Artist Ivan Guaderrama is no stranger to struggle, nor is he a stranger to the difficulties of making it as an artist. Like his art, Guaderrama chooses to remain positive and optimistic. He believes in investing in the positive over dwelling on the tragedies of life. When asked what could change about the art world, the artist replied that it’s all about perspective.
His newest exhibit, “Interactive,” held in Cabo San Lucas includes a multitude of art pieces all holding their own interactive features. While some paintings change colors and reveal messages through a change in temperature, others use the viewer’s touch and energy to create music. The work instantly stands out as being both entertaining and playful, but there’s a larger message at hand. Interactive art is Guaderrama’s way of saying “it’s not just about me, it’s about all of us.”
“Artists have a way of focusing on the “starving artist” stereotype, but if that’s all you focus on then it’s all you receive. With interactive art I’ve changed the message, it’s not about a moment in my life, it’s as much about the person seeing the painting than it is about me” said Guaderrama.
The Mexican born artist has expanded his interactive portfolio from light-sensitive paintings to his current work, which utilizes micro-robotic technology. Such a process has required a mass overhaul of studying for the artist, combing heavy scientific knowledge with his creative process.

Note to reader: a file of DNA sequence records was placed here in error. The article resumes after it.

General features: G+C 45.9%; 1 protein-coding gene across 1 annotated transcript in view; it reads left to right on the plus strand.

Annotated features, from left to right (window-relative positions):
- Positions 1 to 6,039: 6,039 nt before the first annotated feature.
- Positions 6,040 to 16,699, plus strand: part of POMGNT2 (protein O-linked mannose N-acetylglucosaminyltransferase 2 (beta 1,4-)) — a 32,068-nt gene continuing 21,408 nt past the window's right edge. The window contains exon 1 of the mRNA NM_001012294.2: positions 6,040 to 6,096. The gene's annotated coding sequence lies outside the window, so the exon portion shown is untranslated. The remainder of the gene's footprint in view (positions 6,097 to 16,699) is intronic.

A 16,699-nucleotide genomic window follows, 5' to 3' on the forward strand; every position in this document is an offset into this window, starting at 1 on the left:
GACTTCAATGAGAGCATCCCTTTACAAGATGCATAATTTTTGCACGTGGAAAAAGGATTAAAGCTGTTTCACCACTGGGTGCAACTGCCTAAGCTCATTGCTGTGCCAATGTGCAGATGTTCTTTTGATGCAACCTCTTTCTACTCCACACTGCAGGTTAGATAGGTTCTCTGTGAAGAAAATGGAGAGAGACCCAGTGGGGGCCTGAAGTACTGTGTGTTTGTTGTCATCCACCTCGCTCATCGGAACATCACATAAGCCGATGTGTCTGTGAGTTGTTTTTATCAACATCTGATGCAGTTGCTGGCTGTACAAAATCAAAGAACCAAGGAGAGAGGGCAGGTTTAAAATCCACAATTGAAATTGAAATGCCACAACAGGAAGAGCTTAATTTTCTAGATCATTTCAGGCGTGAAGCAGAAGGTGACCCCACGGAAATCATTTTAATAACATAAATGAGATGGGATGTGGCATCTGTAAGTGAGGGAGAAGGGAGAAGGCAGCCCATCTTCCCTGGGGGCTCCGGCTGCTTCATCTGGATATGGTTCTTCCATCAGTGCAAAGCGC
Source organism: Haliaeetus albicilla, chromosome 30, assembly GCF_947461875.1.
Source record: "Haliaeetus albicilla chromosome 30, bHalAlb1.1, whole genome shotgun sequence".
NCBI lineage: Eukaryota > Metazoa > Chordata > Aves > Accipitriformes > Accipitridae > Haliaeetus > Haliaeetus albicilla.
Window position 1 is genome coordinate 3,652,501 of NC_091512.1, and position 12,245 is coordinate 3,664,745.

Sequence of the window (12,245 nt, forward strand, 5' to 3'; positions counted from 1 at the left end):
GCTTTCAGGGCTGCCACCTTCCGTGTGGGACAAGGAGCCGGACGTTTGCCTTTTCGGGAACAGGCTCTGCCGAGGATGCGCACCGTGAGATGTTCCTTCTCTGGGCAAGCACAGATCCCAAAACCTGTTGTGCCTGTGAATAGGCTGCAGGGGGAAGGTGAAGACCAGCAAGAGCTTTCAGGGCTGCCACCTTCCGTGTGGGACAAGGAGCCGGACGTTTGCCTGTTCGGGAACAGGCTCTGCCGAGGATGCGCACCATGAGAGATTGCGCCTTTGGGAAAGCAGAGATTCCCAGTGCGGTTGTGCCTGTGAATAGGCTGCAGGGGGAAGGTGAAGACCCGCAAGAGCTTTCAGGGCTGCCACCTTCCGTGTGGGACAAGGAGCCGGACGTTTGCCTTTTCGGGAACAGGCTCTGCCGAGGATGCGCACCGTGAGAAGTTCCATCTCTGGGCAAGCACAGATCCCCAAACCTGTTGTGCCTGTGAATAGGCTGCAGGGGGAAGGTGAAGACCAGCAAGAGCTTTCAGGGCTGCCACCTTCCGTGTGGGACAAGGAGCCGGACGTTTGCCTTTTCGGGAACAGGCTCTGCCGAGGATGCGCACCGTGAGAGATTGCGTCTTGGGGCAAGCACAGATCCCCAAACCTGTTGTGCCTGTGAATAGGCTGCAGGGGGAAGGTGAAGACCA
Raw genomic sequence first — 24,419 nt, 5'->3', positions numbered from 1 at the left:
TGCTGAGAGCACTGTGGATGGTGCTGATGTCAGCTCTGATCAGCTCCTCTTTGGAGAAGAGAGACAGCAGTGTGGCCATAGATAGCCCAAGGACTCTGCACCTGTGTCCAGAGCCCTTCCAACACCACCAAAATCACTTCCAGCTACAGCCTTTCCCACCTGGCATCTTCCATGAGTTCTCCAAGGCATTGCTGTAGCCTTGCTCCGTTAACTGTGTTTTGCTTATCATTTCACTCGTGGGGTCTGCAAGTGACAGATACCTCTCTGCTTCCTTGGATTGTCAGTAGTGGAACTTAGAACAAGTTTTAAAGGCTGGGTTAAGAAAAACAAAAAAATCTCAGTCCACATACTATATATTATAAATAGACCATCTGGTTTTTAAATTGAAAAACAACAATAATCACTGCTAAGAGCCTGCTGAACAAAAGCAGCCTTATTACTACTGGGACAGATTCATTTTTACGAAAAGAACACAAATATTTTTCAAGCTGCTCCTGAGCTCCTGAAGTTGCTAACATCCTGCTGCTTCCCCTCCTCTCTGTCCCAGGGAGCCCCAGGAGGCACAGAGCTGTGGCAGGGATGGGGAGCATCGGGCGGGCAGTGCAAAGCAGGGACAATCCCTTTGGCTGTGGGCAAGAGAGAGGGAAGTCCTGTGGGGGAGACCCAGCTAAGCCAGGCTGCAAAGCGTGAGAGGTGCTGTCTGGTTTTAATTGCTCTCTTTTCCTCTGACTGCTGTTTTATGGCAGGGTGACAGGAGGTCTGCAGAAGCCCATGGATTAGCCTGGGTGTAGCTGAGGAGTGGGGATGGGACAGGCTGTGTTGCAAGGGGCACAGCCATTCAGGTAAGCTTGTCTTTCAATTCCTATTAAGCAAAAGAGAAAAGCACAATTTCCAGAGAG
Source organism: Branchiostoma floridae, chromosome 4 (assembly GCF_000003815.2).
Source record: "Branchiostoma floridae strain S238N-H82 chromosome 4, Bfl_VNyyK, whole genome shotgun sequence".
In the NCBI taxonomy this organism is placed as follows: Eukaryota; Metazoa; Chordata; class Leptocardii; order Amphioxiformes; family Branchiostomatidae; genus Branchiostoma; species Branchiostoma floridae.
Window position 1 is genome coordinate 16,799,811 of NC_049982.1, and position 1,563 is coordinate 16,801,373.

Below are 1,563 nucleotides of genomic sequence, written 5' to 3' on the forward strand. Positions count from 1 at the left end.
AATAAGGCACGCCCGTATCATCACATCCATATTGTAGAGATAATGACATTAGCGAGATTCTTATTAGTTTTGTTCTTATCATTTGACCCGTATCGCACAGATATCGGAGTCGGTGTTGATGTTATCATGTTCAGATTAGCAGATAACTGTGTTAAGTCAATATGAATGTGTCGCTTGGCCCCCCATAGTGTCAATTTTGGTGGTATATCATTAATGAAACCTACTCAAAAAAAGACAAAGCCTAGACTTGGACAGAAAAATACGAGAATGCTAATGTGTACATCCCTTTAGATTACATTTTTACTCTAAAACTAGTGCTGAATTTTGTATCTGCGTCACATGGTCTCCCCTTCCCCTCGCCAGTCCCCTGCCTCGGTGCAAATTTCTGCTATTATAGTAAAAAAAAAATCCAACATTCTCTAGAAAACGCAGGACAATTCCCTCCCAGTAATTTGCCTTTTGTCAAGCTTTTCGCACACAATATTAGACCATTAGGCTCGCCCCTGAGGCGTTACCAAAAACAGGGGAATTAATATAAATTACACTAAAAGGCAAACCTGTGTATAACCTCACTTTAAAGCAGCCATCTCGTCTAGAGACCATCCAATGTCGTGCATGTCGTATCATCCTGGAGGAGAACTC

“If we have the technology today to create a robotic arm that functions like a normal one, what will we have in the future? And how does that apply to art? What will we be able to create?” said Guaderrama.
Guaderrama has been surprising and inspiring art fans for years at his gallery in San Jose del Cabo. His many vibrant paintings have done everything from illuminate to play Coldplay songs. But he isn’t stopping there. He is still thinking of new and innovative ways to draw in user interaction into his work.
“I have plans in the future for art pieces that change their color along with the temperature, becoming a different painting from season to season,” he said. “I would also love the opportunity to create an art piece that involves many people in its creation.”